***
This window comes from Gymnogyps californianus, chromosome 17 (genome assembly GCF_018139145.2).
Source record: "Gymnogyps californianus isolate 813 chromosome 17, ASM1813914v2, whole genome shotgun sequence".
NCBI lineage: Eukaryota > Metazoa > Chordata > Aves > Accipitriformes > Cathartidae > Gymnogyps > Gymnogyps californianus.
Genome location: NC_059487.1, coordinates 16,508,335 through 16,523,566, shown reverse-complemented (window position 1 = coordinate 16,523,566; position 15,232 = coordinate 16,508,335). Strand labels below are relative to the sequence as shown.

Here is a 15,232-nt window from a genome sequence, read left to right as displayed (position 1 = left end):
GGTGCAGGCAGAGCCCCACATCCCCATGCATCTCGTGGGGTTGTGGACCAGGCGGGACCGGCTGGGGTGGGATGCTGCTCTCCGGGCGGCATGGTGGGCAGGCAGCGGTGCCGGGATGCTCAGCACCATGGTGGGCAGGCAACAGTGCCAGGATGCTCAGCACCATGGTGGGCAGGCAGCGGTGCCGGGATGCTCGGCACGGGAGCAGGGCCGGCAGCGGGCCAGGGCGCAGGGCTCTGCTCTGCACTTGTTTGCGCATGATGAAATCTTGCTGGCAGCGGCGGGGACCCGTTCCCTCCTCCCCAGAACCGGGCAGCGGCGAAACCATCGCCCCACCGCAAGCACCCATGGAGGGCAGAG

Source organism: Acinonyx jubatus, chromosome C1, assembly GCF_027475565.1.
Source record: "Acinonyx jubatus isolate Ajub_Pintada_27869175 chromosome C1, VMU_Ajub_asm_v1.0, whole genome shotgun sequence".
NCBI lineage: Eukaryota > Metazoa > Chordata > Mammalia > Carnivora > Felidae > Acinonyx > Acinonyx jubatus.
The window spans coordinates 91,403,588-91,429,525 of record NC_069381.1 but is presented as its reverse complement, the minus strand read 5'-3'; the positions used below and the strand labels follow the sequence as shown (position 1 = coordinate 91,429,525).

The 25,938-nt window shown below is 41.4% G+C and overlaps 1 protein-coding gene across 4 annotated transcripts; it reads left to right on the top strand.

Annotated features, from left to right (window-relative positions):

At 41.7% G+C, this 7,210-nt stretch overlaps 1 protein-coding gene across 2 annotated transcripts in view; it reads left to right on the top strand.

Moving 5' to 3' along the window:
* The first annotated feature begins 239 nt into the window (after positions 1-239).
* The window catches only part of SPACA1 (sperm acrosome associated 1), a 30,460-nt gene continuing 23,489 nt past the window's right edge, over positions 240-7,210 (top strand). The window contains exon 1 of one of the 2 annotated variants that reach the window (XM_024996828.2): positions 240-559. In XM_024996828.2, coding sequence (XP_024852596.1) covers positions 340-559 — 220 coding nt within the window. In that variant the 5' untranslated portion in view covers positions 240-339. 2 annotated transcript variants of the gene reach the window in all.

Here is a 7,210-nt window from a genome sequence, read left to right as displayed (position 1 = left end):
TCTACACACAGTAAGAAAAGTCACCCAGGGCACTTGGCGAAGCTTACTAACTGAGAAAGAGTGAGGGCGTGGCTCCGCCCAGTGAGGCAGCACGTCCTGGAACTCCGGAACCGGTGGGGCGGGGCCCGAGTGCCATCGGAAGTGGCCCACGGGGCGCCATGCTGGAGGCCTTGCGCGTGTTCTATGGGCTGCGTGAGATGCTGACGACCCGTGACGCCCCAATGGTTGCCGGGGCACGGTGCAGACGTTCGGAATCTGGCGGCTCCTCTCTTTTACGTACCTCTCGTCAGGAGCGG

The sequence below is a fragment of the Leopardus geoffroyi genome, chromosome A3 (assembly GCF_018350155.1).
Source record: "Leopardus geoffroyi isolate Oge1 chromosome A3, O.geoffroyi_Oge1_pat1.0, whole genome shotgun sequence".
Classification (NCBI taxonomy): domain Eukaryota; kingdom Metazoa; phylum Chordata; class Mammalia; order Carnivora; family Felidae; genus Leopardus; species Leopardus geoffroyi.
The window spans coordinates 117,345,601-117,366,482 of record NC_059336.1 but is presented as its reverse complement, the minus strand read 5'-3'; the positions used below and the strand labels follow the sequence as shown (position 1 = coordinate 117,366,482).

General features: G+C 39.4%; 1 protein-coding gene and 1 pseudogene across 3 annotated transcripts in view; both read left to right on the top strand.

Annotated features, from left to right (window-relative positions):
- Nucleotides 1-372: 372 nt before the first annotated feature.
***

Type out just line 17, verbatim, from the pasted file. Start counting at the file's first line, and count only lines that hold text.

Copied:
Here is a 7,210-nt window from a genome sequence, read left to right as displayed (position 1 = left end):